After months of trepidation and waiting, college basketball is finally on its way back to the courts. After voting completed this September to decide on what is to happen with the 2020/21 season, the NCAA announced that basketball action will be returning as of November 25th, 2020.
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The decision surrounding the next season's timetabling has not been easy to make. After all, much in the way of sport, this year has faced rescheduling and even mass cancellation. However, it seems the NCAA has agreed to press forward.
In the name of safety, however, there are to be a few changes made to games. Of course, we're living in the age of a 'new normal' – for however long it's likely to last. Therefore, while games are heading back to courts by the holiday season, they are going to seem a little bit different, at least for a while.
Teams are now allowed to start practising, safely, up to 12 hours each week. As we all know, they are certainly going to need to put the time in. However, the NCAA has also cut back on scrimmages, and there's to be no more recruitment drives until at least the New Year.
There's also been much discussion over 'bubbles'. A 'bubble' applies to a sporting event where an environment is fully controlled. Therefore, unlike traditional sporting events where people can normally freely move and meander as they wish, things are likely to be a little more stringent.
This, however, does go against what was initially being discussed. While bubbles have been in play across the NBA and NHL, for example, there were concerns that college basketball wouldn't be able to afford such protections.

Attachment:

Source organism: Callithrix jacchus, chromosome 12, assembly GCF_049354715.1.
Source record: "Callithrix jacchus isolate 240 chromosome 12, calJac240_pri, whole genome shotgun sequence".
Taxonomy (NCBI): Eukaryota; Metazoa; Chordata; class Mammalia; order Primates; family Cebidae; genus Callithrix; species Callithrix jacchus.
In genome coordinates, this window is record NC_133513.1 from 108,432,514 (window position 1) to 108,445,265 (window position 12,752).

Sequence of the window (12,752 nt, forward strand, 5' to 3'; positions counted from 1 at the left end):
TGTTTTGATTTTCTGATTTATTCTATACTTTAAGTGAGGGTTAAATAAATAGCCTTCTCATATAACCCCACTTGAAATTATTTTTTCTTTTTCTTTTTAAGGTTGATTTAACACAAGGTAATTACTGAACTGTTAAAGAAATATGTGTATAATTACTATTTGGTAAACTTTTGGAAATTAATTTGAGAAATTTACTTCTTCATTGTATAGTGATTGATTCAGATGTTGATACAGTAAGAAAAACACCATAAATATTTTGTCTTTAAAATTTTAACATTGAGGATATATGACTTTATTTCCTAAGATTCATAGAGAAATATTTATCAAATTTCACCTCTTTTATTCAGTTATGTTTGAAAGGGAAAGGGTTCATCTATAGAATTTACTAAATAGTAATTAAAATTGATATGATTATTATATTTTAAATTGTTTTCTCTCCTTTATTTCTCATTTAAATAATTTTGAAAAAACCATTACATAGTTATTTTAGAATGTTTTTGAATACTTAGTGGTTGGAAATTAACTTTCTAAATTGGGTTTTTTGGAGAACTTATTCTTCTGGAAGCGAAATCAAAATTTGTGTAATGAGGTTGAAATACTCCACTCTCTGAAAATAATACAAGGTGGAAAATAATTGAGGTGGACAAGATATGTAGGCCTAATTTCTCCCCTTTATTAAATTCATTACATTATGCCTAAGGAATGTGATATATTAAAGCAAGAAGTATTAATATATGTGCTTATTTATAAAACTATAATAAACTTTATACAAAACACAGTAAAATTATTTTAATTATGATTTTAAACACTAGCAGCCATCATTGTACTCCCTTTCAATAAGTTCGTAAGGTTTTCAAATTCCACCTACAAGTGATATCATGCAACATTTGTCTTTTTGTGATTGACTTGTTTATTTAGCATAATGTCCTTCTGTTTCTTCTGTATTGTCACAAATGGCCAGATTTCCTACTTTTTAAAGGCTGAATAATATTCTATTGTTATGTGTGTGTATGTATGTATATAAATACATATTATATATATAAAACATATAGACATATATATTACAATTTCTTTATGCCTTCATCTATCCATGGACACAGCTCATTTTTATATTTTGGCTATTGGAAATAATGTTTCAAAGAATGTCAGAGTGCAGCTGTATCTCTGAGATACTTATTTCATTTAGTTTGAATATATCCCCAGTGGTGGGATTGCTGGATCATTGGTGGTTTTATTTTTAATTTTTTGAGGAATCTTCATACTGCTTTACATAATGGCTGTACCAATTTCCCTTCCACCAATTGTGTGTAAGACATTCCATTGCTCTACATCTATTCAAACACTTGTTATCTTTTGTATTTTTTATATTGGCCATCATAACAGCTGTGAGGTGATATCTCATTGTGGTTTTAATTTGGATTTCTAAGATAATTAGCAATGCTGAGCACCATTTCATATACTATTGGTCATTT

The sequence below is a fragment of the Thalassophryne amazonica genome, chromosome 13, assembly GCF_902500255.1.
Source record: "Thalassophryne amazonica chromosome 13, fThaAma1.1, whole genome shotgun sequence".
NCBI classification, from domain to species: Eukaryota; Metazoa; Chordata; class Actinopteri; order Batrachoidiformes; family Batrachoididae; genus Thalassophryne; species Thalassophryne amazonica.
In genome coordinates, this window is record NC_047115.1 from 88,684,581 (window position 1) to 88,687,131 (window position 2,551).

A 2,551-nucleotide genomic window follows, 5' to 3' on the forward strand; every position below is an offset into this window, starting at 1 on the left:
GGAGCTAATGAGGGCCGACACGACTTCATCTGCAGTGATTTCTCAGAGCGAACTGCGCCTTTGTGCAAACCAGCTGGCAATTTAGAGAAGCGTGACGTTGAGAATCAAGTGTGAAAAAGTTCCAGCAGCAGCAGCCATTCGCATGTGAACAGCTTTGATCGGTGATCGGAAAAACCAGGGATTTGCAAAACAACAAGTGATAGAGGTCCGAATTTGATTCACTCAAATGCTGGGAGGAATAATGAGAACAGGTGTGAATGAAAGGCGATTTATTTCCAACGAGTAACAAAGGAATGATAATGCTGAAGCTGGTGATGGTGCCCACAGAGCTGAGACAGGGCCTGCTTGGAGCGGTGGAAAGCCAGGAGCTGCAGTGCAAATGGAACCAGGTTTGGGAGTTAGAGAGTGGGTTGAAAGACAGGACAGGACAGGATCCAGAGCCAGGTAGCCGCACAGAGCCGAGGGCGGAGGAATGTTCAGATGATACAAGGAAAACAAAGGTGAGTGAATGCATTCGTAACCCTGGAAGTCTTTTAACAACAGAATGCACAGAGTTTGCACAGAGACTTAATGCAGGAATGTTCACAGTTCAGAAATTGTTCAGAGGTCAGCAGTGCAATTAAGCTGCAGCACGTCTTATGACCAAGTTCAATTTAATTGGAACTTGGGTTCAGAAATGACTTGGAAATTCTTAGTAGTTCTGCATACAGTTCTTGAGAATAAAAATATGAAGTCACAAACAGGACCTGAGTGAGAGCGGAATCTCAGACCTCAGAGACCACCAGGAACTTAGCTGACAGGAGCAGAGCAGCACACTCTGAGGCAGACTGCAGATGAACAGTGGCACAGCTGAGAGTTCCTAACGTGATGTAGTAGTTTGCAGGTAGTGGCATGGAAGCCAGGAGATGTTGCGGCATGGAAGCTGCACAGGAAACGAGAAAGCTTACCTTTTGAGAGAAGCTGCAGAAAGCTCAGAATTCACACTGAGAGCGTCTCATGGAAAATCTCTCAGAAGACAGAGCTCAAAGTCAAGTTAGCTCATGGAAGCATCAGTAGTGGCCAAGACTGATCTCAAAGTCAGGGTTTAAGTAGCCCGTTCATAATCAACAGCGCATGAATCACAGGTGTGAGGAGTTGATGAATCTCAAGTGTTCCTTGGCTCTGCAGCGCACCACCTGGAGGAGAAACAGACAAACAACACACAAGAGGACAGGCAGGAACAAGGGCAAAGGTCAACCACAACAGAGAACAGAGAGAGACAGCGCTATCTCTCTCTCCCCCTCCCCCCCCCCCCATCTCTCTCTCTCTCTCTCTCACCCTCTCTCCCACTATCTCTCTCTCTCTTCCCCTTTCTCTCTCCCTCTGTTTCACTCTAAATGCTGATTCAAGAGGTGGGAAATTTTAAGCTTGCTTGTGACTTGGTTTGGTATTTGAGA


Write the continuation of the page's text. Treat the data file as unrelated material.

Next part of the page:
However, the general consensus is that a bubble system will likely be sought if the new season is to go ahead as suggested. Given that discussions were reverberating regarding whether or not the leagues would come back before January, a little takeback was expected.
While college basketball fans can look forward to a fantastic season ahead, it remains to be said that there are still a few bits and pieces which will need ironing out. For one thing, will fans still be able to attend in a manner to which they're used to? If the idea of bubbles goes forward, social distancing might have to come into play.
Not only that, but fans and players – as well as coaches – will need to consider how many games are on the slate. Generally, we can expect around 30 games in any one season. However, will this be shortened as a result of ongoing crises? It is another matter we will all have to consider.
For now, however, think positive – college basketball is coming back. Quite the shape or form it will take remains to be seen, but at least we know that we can end the year with some court action either way.